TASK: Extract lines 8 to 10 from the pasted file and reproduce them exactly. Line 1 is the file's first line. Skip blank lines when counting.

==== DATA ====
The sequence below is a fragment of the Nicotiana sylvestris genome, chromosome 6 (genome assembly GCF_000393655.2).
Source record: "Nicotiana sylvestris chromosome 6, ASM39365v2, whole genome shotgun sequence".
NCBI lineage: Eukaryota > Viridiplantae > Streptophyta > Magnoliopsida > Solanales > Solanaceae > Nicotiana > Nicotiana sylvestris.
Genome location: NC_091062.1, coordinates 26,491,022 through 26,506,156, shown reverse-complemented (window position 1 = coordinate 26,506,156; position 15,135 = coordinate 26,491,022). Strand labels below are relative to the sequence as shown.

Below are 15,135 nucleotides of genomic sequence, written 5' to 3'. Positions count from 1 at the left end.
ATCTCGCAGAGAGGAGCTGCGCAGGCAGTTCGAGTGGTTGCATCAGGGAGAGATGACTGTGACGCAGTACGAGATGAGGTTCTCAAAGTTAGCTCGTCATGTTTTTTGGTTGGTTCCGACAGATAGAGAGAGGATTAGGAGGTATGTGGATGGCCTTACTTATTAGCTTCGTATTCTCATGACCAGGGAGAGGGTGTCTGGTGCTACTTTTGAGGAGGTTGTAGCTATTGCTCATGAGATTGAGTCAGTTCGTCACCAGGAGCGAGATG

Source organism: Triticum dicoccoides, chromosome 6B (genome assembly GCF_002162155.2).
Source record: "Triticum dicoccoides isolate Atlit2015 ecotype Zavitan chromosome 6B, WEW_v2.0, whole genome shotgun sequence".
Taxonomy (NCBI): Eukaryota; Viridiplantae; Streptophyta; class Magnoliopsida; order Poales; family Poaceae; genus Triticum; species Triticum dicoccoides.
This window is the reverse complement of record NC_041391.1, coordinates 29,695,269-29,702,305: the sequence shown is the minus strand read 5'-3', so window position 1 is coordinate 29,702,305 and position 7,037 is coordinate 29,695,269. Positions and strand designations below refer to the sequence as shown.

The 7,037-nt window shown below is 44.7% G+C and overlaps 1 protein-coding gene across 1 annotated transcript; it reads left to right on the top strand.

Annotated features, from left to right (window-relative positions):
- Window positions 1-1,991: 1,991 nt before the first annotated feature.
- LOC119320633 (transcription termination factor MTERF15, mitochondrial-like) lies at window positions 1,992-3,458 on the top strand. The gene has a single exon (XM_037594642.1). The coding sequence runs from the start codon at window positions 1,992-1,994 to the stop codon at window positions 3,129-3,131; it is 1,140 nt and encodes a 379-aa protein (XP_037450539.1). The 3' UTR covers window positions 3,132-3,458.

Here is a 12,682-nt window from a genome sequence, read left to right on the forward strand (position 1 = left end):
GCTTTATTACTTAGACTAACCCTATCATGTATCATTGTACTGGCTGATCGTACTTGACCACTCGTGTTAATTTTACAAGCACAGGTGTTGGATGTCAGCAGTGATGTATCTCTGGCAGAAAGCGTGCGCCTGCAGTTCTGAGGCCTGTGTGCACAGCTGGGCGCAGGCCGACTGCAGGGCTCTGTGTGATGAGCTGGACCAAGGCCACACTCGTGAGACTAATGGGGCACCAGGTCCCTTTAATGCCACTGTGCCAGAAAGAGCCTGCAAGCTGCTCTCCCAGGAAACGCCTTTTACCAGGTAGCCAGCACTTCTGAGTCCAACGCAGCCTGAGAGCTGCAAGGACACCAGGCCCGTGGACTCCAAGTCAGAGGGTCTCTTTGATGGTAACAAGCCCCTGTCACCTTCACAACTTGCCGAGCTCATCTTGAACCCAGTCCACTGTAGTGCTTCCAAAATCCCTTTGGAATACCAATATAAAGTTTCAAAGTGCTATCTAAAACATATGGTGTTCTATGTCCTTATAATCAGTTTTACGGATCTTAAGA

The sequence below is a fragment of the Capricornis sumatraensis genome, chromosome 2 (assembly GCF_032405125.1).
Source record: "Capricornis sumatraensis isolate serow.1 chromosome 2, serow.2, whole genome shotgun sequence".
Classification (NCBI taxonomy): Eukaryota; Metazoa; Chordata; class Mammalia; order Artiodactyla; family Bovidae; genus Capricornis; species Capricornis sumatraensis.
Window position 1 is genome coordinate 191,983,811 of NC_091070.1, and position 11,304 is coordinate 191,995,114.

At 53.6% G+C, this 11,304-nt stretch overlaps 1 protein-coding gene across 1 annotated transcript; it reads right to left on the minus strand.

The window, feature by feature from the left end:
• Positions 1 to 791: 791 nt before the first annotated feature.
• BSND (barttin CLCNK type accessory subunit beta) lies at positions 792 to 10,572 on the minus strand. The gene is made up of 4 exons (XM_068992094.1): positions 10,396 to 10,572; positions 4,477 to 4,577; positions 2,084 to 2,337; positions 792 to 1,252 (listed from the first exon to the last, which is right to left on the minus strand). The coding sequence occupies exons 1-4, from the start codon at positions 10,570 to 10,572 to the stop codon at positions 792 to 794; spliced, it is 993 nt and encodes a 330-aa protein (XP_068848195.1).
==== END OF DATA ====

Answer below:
Source record: "Triticum dicoccoides isolate Atlit2015 ecotype Zavitan chromosome 6B, WEW_v2.0, whole genome shotgun sequence".
Taxonomy (NCBI): Eukaryota; Viridiplantae; Streptophyta; class Magnoliopsida; order Poales; family Poaceae; genus Triticum; species Triticum dicoccoides.
This window is the reverse complement of record NC_041391.1, coordinates 29,695,269-29,702,305: the sequence shown is the minus strand read 5'-3', so window position 1 is coordinate 29,702,305 and position 7,037 is coordinate 29,695,269. Positions and strand designations below refer to the sequence as shown.